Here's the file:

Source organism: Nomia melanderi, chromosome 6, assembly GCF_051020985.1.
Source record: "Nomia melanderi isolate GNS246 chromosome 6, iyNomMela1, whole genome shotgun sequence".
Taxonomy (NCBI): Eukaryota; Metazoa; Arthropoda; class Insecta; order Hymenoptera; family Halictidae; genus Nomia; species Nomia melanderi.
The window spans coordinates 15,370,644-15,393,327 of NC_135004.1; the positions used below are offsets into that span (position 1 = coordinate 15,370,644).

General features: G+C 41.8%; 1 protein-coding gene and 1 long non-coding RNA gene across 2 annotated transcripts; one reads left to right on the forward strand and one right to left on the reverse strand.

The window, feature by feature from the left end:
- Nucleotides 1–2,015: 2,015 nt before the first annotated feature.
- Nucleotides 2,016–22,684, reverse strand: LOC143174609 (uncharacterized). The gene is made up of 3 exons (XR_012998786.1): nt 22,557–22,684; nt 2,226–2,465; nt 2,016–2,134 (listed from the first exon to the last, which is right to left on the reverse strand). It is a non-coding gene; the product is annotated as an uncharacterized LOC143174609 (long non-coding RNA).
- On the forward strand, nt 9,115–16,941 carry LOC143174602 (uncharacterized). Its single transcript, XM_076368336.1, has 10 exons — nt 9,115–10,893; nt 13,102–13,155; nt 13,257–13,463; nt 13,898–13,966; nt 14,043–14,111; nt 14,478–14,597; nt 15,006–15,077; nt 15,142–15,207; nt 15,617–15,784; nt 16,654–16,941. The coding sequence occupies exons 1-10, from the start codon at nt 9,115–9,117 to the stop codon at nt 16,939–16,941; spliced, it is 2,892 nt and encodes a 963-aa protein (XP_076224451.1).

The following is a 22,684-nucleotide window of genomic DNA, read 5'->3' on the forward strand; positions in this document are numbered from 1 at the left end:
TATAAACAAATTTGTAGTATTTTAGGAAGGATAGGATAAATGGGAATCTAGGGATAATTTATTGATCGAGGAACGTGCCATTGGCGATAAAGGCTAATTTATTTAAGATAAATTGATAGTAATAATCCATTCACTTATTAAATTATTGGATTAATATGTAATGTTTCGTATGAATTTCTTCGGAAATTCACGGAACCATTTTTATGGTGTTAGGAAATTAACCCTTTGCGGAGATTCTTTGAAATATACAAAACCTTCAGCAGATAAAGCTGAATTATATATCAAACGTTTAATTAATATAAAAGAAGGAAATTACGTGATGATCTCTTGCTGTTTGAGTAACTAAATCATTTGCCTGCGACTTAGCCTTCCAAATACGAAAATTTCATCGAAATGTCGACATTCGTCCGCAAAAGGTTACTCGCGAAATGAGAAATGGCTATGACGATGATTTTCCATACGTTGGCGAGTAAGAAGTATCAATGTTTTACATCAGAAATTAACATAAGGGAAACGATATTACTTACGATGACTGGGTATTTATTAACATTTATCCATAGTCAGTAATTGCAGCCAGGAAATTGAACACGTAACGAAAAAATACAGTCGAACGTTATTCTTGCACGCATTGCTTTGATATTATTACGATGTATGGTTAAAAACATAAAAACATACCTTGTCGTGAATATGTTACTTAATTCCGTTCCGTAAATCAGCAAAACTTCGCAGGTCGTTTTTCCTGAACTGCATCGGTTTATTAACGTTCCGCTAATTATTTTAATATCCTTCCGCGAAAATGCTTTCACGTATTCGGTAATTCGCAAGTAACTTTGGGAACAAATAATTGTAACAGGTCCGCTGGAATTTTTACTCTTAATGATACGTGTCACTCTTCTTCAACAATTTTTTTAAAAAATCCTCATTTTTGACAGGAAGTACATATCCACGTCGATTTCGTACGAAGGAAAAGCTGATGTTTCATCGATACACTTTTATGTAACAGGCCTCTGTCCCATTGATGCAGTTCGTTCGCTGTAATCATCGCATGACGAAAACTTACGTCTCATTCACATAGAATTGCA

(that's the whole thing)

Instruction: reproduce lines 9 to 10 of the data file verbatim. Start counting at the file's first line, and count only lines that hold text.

- On the forward strand, nt 9,115–16,941 carry LOC143174602 (uncharacterized). Its single transcript, XM_076368336.1, has 10 exons — nt 9,115–10,893; nt 13,102–13,155; nt 13,257–13,463; nt 13,898–13,966; nt 14,043–14,111; nt 14,478–14,597; nt 15,006–15,077; nt 15,142–15,207; nt 15,617–15,784; nt 16,654–16,941. The coding sequence occupies exons 1-10, from the start codon at nt 9,115–9,117 to the stop codon at nt 16,939–16,941; spliced, it is 2,892 nt and encodes a 963-aa protein (XP_076224451.1).

The following is a 22,684-nucleotide window of genomic DNA, read 5'->3' on the forward strand; positions in this document are numbered from 1 at the left end: